United States of America, Plaintiff-appellee, v. Teresa Darlene Wooten, Defendant-appellant, 990 F.2d 1266 (9th Cir. 1993)

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US Court of Appeals for the Ninth Circuit - 990 F.2d 1266 (9th Cir. 1993)

Submitted March 10, 1993. *Decided March 18, 1993

Before WALLACE, Chief Judge, and FARRIS and BRUNETTI, Circuit Judges.


Teresa Darlene Wooten appeals the 46-month sentence imposed after her guilty plea to aiding and abetting an armed bank robbery in violation of 18 U.S.C. §§ 2, 2113. Wooten contends that the district court erred by: (1) increasing her base offense level by five levels under U.S.S.G. § 2B3.1(b) (2) (C) on the basis of a gun possessed by her co-defendant during the offense; (2) refusing to grant a four-level reduction in her offense level for being a minimal participant under U.S.S.G. § 3B1.2(a); and (3) refusing to depart downward from the applicable Guidelines range because of her extraordinary family circumstances. We have jurisdiction under 28 U.S.C. § 1291. We affirm in part and dismiss in part.

* Firearm Enhancement

We review for clear error the district court's finding that the defendant possessed a firearm during the commission of the offense. United States v. Vargas, 933 F.2d 701, 710 (9th Cir. 1991); United States v. Garcia, 909 F.2d 1346, 1349 (9th Cir. 1990).

The Guidelines require a five level increase in a defendant's base offense level "if a firearm was brandished, displayed, or possessed" during the commission of the offense. U.S.S.G. § 2B3.1(b) (2) (C). In determining the base offense level, the district court must consider "all acts ... for which the defendant would be otherwise accountable, that occurred during the commission of the offense." U.S.S.G. § 1B1.3(a) (1); see also United States v. Willis, 899 F.2d 873, 875 (9th Cir. 1990). The pertinent commentary provides that in cases of criminal activity "undertaken in concert with others, ... the conduct for which the defendant 'would be otherwise accountable' also includes conduct of others in furtherance of the execution of the jointly-undertaken criminal activity that was reasonably foreseeable by the defendant." U.S.S.G. § 1B1.3, comment. (n. 1).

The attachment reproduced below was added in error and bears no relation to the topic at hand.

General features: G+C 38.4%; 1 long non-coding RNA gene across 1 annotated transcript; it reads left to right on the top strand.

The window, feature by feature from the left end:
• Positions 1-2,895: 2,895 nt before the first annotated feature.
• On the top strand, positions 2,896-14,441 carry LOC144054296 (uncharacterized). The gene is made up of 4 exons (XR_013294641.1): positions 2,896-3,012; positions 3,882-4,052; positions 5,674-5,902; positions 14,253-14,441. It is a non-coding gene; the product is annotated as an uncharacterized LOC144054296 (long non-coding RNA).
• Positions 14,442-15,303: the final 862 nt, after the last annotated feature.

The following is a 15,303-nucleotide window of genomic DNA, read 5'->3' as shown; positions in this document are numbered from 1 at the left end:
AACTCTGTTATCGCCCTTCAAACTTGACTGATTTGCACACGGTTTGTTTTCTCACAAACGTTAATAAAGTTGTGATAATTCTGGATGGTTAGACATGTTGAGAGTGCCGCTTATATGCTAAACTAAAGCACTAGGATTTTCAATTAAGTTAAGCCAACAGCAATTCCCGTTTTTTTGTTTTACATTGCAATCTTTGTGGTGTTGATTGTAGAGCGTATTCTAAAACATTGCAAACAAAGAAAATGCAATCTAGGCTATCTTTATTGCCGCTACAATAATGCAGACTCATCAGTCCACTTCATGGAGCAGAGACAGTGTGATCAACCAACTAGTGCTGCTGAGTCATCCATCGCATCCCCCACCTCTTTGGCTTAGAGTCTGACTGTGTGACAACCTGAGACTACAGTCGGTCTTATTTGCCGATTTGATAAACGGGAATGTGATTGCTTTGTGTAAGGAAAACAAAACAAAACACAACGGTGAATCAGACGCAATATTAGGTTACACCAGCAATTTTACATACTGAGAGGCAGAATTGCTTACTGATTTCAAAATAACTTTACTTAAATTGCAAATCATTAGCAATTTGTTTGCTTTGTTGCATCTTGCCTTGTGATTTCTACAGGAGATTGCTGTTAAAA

Wooten contends that the district court erred by enhancing her sentence under section 2B3.1(b) (2) (C) because she did not know that her husband possessed a firearm during the instant offense. This contention lacks merit. We have previously stated that "where ... [co-defendants] are few in number and know each other well, the court may infer that each participant knew the others' 'method of operation.' " See Willis, 899 F.2d at 875 (wife's sentence properly enhanced on the basis of her husband's possession of a gun during a drug transaction).

Here, Wooten pled guilty to aiding and abetting an armed bank robbery with her husband, co-defendant William Ray Wooten, who brandished a gun during the offense. At sentencing, Wooten testified that her husband had possessed a gun in two prior bank robberies which they had committed. Based upon the presence of a gun in the prior two bank robberies, Wooten should have reasonably foreseen that her co-defendant husband would possess a gun in the instant offense. See id.; see also Garcia, 909 F.2d at 1350.

Accordingly, the district court's finding that Wooten was accountable for the presence of the gun was not clearly erroneous. See Willis, 899 F.2d at 875. The enhancement of her sentence was therefore appropriate.


Minimal Participant

Wooten contends that she should have received a four-level reduction for being a minimal participant in the offense because "she only drove the get-away-car [,] ... took no part in the planning of the crime nor participated further than driving the vehicle used to escape ... [and] was dominated by her co-defendant husband to the point of losing her free choice."

We review de novo a district court's interpretation of the Guidelines, United States v. Blaize, 959 F.2d 850, 851 (9th Cir.), cert. denied, 112 S. Ct. 2954 (1992), while reviewing for clear error its factual determinations regarding whether a defendant is a minor or minimal participant, United States v. Madera-Gallegos, 945 F.2d 264, 268-69 (9th Cir. 1991); United States v. Lui, 941 F.2d 844, 848-49 (9th Cir. 1991).